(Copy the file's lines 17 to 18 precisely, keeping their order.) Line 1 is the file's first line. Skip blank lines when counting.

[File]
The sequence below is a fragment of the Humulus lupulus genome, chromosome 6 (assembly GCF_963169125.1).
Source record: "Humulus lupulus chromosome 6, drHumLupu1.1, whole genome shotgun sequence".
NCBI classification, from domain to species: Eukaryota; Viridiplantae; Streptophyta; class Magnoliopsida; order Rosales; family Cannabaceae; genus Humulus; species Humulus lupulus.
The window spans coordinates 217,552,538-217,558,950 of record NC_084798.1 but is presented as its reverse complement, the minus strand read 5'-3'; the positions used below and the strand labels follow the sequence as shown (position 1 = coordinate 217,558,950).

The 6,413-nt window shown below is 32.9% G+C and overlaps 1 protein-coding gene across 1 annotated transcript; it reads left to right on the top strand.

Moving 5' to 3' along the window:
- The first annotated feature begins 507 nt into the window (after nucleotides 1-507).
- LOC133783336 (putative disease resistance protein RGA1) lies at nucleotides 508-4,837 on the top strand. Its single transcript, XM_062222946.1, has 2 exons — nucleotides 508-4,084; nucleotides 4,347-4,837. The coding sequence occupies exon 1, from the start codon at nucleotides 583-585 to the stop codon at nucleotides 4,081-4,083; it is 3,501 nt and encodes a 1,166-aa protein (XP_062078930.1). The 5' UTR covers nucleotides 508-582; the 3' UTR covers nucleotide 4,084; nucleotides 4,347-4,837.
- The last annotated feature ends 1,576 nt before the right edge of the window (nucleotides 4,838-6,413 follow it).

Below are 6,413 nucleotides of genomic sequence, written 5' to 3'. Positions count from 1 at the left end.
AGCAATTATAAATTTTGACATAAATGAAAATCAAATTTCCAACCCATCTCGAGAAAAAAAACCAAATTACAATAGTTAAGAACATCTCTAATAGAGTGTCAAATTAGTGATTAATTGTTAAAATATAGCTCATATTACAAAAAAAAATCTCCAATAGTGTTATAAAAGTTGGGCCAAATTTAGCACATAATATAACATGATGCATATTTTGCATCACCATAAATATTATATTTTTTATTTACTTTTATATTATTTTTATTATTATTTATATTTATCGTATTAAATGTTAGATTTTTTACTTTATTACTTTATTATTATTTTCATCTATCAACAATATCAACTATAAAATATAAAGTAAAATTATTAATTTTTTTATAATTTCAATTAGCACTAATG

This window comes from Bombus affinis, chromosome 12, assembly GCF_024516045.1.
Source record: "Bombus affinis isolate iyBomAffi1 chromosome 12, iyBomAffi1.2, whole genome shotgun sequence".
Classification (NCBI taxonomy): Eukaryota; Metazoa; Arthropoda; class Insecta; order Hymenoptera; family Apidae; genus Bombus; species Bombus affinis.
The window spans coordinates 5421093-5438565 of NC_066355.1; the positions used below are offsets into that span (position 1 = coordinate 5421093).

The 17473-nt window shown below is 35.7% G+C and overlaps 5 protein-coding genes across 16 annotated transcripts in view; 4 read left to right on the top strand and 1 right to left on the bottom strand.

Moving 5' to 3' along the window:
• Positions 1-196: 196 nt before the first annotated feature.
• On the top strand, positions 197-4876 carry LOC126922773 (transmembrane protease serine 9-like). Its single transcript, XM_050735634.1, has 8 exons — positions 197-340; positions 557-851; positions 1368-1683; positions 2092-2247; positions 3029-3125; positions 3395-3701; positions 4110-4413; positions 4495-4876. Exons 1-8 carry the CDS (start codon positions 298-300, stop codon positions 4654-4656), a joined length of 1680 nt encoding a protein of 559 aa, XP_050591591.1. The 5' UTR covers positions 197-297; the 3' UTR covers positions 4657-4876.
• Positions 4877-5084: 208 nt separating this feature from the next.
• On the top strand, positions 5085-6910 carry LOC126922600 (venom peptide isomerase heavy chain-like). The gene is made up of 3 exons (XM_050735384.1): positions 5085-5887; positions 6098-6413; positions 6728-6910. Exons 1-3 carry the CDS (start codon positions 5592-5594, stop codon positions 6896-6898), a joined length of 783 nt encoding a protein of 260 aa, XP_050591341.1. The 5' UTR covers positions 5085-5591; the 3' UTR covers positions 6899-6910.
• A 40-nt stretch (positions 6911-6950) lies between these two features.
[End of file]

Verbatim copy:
Moving 5' to 3' along the window:
• Positions 1-196: 196 nt before the first annotated feature.